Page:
Meditation, unfortunately, seems to be a baffling subject to many people. But there’s really nothing baffling about it at all; in fact, meditation is the essence of simplicity. Maybe that’s why it’s hard to talk about it. But that doesn’t mean we won’t try. Let me quote some relevant lines on the subject from Chapter 18 of AWAKENING.
The mind in meditation is said to be the state of “no-mind”; that is, the customary thought-based processes that we associate with mental activity are temporarily suspended. When the talkative, thinking mind, and its close association with the ego-identity are allowed to become quiet, consciousness becomes very clear and absorbed in the reality of the present moment One who has mastered the art of meditation may experience, to some degree, what is generally described as the “unitive state.” This simply means that the consciousness of one in a true state of meditation is freed from the usual human split between self and other. The underlying unity of being is perceived, not intellectually of course, but directly, experientially, in the moment. The experience of the Unitive State can be more or less perfect. Perfect meditation is the perfect expression of the Unitive State.
It is a common mistake to imagine that the mind in meditation is in some sort of trance state. Ideally, the meditative state of mind—even if far less than perfect—would be our normal state of consciousness, our ordinary state of mind. Many speculate that the consciousness of nonhuman beings is essentially like a meditative state. And that would be true of human infants too; all of us started out in life as perfect little meditation masters. A great divide was crossed when our distant human ancestors developed language. The significance of language cannot be exaggerated! Language gives one the power to create a conceptual world that represents the real world, but so easily becomes a substitute for it. The development of the language-based thinking process, and especially its great production, the self-identity, has the effect of dislocating us far from our natural beginnings. In a sense, meditation disciplines are really nothing more than devices designed to loosen the grip of the separate-self and help restore us to the natural state.
The practice of meditation is the practice of various techniques designed (hopefully) to help one achieve the state of mind-in-meditation. The state of mind-in-meditation, though, is by no means necessarily limited to those times set aside for “practicing” meditation techniques. Ideally it becomes the background condition of one’s normal state of consciousness. Specific times for meditation practice are valuable in that the state of mind experienced at such times may expand to become more or less the continuous state of mind. A meditation master is a person who lives his or her ongoing daily life in a state of consciousness that can be accurately described as “mindfulness,” that is to say, well rooted in the reality of the present moment. That, of course, is not an altered state of consciousness, nor is it something transcendent, something lofty that only a rare person can aspire to. It is actually the natural way to live.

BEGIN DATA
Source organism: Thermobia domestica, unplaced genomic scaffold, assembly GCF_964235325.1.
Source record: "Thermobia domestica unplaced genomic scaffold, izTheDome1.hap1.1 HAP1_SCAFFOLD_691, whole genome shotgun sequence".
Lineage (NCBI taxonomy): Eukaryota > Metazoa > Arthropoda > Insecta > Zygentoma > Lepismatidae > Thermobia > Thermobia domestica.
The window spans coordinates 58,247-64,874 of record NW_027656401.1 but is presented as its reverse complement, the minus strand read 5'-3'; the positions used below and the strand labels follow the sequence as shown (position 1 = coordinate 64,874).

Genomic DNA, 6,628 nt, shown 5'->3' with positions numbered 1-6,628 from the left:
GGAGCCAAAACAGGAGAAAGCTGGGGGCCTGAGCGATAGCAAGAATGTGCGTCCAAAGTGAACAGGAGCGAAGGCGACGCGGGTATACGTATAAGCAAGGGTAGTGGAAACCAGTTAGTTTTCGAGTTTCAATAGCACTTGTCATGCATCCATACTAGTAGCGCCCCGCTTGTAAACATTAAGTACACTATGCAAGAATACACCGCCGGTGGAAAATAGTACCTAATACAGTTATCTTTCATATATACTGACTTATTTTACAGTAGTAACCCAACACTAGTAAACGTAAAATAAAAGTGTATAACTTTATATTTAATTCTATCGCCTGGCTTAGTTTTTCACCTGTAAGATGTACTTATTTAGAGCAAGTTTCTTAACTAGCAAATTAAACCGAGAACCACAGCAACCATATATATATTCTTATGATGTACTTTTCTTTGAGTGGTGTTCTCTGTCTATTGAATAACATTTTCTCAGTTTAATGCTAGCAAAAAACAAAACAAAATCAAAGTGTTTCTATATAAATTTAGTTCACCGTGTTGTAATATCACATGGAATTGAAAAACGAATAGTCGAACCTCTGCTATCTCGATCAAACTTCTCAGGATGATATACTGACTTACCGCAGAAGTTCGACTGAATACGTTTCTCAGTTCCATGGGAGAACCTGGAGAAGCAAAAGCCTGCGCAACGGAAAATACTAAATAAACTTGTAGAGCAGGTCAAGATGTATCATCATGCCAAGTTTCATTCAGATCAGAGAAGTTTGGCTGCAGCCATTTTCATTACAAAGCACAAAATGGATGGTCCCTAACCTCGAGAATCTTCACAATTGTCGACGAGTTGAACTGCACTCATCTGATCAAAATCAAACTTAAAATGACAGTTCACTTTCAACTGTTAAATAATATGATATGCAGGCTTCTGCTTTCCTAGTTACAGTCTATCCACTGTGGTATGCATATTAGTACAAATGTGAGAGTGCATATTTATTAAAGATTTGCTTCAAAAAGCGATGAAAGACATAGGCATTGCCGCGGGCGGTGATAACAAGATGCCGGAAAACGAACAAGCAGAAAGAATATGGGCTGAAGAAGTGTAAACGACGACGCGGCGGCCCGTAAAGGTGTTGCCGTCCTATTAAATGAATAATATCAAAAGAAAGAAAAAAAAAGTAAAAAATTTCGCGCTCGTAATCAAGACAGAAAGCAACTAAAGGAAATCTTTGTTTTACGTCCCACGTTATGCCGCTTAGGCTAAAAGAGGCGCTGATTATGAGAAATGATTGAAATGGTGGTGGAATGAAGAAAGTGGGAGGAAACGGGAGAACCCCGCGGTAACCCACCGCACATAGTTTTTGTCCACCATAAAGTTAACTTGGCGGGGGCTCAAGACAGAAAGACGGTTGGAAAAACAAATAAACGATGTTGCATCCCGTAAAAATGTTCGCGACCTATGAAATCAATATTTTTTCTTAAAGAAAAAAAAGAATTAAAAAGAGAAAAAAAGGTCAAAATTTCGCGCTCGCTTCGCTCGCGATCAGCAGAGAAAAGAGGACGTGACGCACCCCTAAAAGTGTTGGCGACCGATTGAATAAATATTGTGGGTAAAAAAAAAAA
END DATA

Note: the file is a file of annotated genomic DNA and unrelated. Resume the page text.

Once again, meditation techniques are helps that one employs during a session of meditation practice. Myriad techniques have become popular over the centuries, many of them borrowed from the tradition of yoga. Probably the most widely recognized technique employed in the practice of meditation is what is called “sitting meditation.” Typically, this involves the form of cross-legged sitting posture that has become virtually an icon in the art of Buddhism. The advantage of this posture, pure and simple, is that once mastered, it permits the meditator to remain comfortable though sitting very still for long periods of time. One does not have to sit, though, to practice meditation. Many postures are possible. (Some people even claim to be able to make a meditation practice of jogging or swimming.)
To sum up, the practice of meditation is the deliberate practice of certain disciplines, often including the sitting posture, whose aim is to encourage the meditative state of mind. That is what the word dhyana refers to, and it is why dhyana occupies the summit position in Buddha’s teaching. The word dhyana, like its English counterpart “meditation,” refers to both the state and the practice. The Buddhist tradition holds that in the mastery of dhyana one ascends through stages of growth,resulting ultimately in the experience of Awakening. To be in a state of perfect dhyana is to be an awakened person.